Monthly Perspective | July 2017

Volatility has been low across all investment markets as investors search for direction, but has started to pick up over the last couple of weeks. Earnings and economic growth expectations have driven markets higher this calendar year, but the last few months have seen markets plateau due to political risks and worries around the end of easy central bank policy.

Globally, equity markets have been fairly flat over the past month, while fixed income yields have drifted higher amid hawkish tones from central banks. The expectations of rising yields has investors grappling with the possible effects on valuations of growth stocks and ‘bond-proxy’ stocks, both of which have been major beneficiaries of the low interest, easy monetary policy environment since the Global Financial Crisis.

Like equities, commodities have been range bound, with a rally over the last month erasing the previous month’s losses.

The Australian Dollar has strengthened significantly this year, up 10% to approximately 79 US cents due to the strength of commodities and weakness in the US Dollar. US Dollar weakness has been primarily driven by weak wage growth and the Trump administration’s inability to make any significant progress in legislative changes.

Economic overview

Australian economic data has been positive this month, with manufacturing activity showing broad-based strength, and retail sales jumping 0.6% in May, three times the 0.2% that economists were expecting. This was somewhat offset by continued indications of a weakening housing market, with building approvals down 5.6% in May, and house price growth moderating to 2.2% for the first quarter of 2017.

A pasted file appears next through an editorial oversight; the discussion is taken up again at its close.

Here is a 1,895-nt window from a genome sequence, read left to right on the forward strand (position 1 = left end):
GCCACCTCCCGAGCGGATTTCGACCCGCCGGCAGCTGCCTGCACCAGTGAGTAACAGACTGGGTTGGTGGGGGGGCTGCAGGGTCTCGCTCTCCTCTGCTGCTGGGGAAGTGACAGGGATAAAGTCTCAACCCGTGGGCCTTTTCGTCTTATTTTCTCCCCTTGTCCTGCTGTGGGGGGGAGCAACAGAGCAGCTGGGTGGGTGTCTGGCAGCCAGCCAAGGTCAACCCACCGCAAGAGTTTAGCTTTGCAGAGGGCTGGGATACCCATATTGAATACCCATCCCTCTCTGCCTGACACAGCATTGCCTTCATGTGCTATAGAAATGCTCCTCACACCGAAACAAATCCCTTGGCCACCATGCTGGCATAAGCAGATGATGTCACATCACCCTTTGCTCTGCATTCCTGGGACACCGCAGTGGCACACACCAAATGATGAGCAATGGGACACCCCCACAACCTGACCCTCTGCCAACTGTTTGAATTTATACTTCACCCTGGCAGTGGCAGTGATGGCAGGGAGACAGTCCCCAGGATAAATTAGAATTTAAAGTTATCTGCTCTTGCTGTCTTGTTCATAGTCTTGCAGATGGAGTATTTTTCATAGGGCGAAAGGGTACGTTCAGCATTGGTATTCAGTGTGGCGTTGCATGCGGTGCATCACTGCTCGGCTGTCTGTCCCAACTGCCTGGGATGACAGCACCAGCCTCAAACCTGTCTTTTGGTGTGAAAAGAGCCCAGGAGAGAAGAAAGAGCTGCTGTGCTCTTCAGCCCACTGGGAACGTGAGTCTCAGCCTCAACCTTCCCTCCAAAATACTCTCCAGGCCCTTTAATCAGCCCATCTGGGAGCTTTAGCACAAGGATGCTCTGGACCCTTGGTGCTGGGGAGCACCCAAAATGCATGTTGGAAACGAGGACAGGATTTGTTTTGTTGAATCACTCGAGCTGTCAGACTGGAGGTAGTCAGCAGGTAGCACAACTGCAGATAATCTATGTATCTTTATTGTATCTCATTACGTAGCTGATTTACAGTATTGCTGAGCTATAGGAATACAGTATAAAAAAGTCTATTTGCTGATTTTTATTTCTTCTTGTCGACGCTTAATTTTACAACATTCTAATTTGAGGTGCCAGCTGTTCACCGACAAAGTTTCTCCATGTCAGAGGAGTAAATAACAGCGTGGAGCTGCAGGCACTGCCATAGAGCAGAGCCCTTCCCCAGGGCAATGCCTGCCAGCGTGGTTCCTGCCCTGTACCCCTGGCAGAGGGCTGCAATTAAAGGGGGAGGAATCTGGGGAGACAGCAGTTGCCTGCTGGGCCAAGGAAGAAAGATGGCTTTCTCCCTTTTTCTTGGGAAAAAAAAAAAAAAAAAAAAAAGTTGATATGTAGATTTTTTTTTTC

Following weak economic data from the US in recent months, this month’s figures featured a number of positive surprises across the board, indicating that growth continues to be robust. US first quarter GDP rose 1.4%, manufacturing and services surveys both came in better than expected, consumer sentiment is hitting new highs, and the labour market showed much stronger growth than expected; however, wage growth continues to disappoint and remains the missing ingredient. If wage growth does pick up as expected, this could spur another rally in equity markets.

Meanwhile, the European economy continues to perform strongly which has triggered some talk of the European Central Bank (ECB) ending its quantitative easing program and hiking rates. The Chinese economy is also displaying resilience and continued growth despite the government’s shift to focus on deleveraging earlier this year.

The primary areas to keep a watch on in the near future are wages and consumer spending both locally and abroad as this continues to be the missing final piece of the puzzle. Bond yields are another key area to watch as the US looks to raise rates one more time in 2017 but the primary focus will be on the unwinding of the US Federal Reserve’s balance sheet.

Volatility where art thou?